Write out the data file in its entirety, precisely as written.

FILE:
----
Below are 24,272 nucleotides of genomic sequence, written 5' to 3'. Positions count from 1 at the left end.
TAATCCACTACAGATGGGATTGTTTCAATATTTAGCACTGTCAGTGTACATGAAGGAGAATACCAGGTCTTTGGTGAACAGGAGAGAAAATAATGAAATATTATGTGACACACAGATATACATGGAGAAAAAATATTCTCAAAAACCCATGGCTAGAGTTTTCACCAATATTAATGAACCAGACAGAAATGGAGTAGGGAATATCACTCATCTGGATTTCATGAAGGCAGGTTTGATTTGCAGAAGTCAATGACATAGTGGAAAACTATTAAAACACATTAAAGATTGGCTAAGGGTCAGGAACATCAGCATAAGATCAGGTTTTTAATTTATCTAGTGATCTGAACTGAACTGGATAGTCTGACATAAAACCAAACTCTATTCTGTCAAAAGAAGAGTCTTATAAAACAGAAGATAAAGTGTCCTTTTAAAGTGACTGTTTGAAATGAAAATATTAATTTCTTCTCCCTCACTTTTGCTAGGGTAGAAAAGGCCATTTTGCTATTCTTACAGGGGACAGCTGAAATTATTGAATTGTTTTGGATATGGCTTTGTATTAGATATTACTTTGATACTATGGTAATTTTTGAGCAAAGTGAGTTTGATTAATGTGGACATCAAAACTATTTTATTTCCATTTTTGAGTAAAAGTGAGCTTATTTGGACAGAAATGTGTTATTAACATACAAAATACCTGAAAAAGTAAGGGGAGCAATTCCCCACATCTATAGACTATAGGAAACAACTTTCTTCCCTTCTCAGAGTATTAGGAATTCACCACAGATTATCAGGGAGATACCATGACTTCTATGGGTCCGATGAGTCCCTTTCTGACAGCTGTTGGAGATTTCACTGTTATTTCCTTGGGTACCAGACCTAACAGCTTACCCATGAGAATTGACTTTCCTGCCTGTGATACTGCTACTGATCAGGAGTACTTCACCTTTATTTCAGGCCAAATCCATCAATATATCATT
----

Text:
Below are 24,272 nucleotides of genomic sequence, written 5' to 3'. Positions count from 1 at the left end.
TAATCCACTACAGATGGGATTGTTTCAATATTTAGCACTGTCAGTGTACATGAAGGAGAATACCAGGTCTTTGGTGAACAGGAGAGAAAATAATGAAATATTATGTGACACACAGATATACATGGAGAAAAAATATTCTCAAAAACCCATGGCTAGAGTTTTCACCAATATTAATGAACCAGACAGAAATGGAGTAGGGAATATCACTCATCTGGATTTCATGAAGGCAGGTTTGATTTGCAGAAGTCAATGACATAGTGGAAAACTATTAAAACACATTAAAGATTGGCTAAGGGTCAGGAACATCAGCATAAGATCAGGTTTTTAATTTATCTAGTGATCTGAACTGAACTGGATAGTCTGACATAAAACCAAACTCTATTCTGTCAAAAGAAGAGTCTTATAAAACAGAAGATAAAGTGTCCTTTTAAAGTGACTGTTTGAAATGAAAATATTAATTTCTTCTCCCTCACTTTTGCTAGGGTAGAAAAGGCCATTTTGCTATTCTTACAGGGGACAGCTGAAATTATTGAATTGTTTTGGATATGGCTTTGTATTAGATATTACTTTGATACTATGGTAATTTTTGAGCAAAGTGAGTTTGATTAATGTGGACATCAAAACTATTTTATTTCCATTTTTGAGTAAAAGTGAGCTTATTTGGACAGAAATGTGTTATTAACATACAAAATACCTGAAAAAGTAAGGGGAGCAATTCCCCACATCTATAGACTATAGGAAACAACTTTCTTCCCTTCTCAGAGTATTAGGAATTCACCACAGATTATCAGGGAGATACCATGACTTCTATGGGTCCGATGAGTCCCTTTCTGACAGCTGTTGGAGATTTCACTGTTATTTCCTTGGGTACCAGACCTAACAGCTTACCCATGAGAATTGACTTTCCTGCCTGTGATACTGCTACTGATCAGGAGTACTTCACCTTTATTTCAGGCCAAATCCATCAATATATCATT